Lucille Hublou marked her 102nd birthday on Saturday, August 19, at St. William’s Care Center in Milbank. She recently became a resident there after... Lucille Hublou Celebrates Her 102nd Birthday

Lucille Hublou marked her 102nd birthday on Saturday, August 19, at St. William’s Care Center in Milbank. She recently became a resident there after she took a tumble last winter and broke her wrist. The sticker affixed to her rosy-hued top proclaims “It’s My Birthday!” but only the gold balloons shaped like the number 102 and pinned to the wall give away her age.

She chats about school starting the other day and remarks on a conversation we had many months ago. She seems to be aware her skills exceed her living situation, but nary a complaint crosses her lips except to say, “My wrist is still a bit swollen. When I broke it, the doctor reminded me that it was the second time it was fractured. I remember the first time. I was in fourth grade.” (Lucille attended the country school outside Milbank in Madison Township.) “All the kids and I were outside playing. We piled into one big heap and it was just an accident. I happened to be the one who got hurt.”  

She recalls, “I didn’t want to go to the doctor, but my mother insisted. Things were much simpler then. We didn’t have x-rays or special equipment. The doctor just pulled on my fingers and wrist until things popped back into place. Then, he put a cast on it.”

Lucille denies there is a magic formula for living a long and healthy life. However, she gives a nod to what she calls a “longevity gene.” She was one of five children born into the Oscar and Bergetta Manning family, and she says all but one of her siblings lived to be at least 90 years old. Her sister, Marcella, 98, has a room just down the hall from her at St. William’s. “We get together every day and often watch a game show on TV,” Lucille says, “but my hearing isn’t as good as it used to be.” She notes that sometimes Marcella dozes during the program. “I just let her sleep. I don’t nap during the day, though.” Lucille prefers working on circle word puzzles. She is accustomed to being busy.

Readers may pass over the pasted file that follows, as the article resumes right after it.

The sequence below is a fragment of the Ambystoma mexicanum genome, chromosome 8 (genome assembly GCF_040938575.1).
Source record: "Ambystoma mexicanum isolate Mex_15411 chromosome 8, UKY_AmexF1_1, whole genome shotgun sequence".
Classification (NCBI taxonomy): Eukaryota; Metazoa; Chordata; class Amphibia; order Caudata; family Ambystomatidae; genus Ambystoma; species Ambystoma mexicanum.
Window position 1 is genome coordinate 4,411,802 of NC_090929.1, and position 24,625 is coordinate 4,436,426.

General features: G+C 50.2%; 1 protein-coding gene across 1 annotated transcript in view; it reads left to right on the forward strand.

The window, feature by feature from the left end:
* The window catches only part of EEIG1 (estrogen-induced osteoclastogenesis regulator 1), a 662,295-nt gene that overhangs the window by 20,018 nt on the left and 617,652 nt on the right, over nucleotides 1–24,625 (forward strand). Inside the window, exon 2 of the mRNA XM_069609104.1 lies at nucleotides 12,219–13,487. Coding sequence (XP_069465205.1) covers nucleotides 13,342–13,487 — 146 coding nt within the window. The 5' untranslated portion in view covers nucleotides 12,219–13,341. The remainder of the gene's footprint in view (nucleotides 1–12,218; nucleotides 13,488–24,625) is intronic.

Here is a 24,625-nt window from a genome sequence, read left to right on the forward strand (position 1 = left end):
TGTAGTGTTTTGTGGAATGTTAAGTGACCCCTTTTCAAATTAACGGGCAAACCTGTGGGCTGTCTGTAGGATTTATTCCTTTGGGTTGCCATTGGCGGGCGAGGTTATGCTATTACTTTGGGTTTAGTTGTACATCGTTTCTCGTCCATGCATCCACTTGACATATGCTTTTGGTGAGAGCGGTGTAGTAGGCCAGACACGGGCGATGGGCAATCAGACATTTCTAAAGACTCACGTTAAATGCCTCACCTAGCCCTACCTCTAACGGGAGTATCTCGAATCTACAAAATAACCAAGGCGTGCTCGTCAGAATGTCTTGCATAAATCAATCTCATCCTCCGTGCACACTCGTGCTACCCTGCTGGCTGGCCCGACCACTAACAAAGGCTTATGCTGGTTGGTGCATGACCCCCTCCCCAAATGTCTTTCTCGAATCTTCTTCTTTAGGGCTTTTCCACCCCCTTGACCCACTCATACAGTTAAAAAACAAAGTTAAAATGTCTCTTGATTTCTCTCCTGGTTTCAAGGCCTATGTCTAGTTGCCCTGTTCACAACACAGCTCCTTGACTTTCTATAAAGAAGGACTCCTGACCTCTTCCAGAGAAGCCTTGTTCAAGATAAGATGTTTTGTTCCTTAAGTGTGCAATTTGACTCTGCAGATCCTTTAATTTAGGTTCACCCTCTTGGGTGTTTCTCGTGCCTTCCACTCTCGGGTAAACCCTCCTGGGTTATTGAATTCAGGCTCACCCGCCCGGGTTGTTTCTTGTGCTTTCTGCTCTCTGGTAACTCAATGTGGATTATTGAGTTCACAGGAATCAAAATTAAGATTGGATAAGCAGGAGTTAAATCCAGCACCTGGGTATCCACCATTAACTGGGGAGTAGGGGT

Until she broke her wrist, she was living in an apartment and taking care of most of the chores herself, so there was no time to nap. Although she admits, “It was getting a little difficult to keep up with my housework.” 

She especially enjoyed grocery shopping, and her family had bought a cart for her to carry her purchases the block home from Hartman’s. She had found inspiration in browsing and selecting things, but a few years ago she began having all of her food delivered. “When you don’t go to the store, though, you run out of ideas for what to cook,” she says. She also remarks, “I can’t believe bread is over $4 a loaf. I guess we have to understand that the cost of paying the workforce and the prices have to match.” Nearly $5, however, is a far cry from the 12 cents a loaf of bread cost in 1921, the year she was born. 

Lucille, an ever-strong and sturdy South Dakotan, has weathered all the changes life has thrown at her with ease and positivity. She chose a pastoral painting to hang above her bed and notes, “I’ve had more compliments on it than anything. It isn’t either of the farms I lived on. It was done by a Nebraska artist, and Ralph (her late husband) bought it at a fundraising auction.” 

The place could be somewhere near Milbank, though. The prairie sun has muted the colors, cows graze nearby, and it exudes a sense of peace and charm. A dirt road stretches as far as the eye can see until it vanishes. It’s easy to imagine yourself traveling down it. Whether that road leads away from home or back again is hard to know. It’s much like Lucille’s attitude about life. It’s all about perspective.
Click here to read more about Lucille!


No comments so far.

Be first to leave comment below.

Your email address will not be published. Required fields are marked *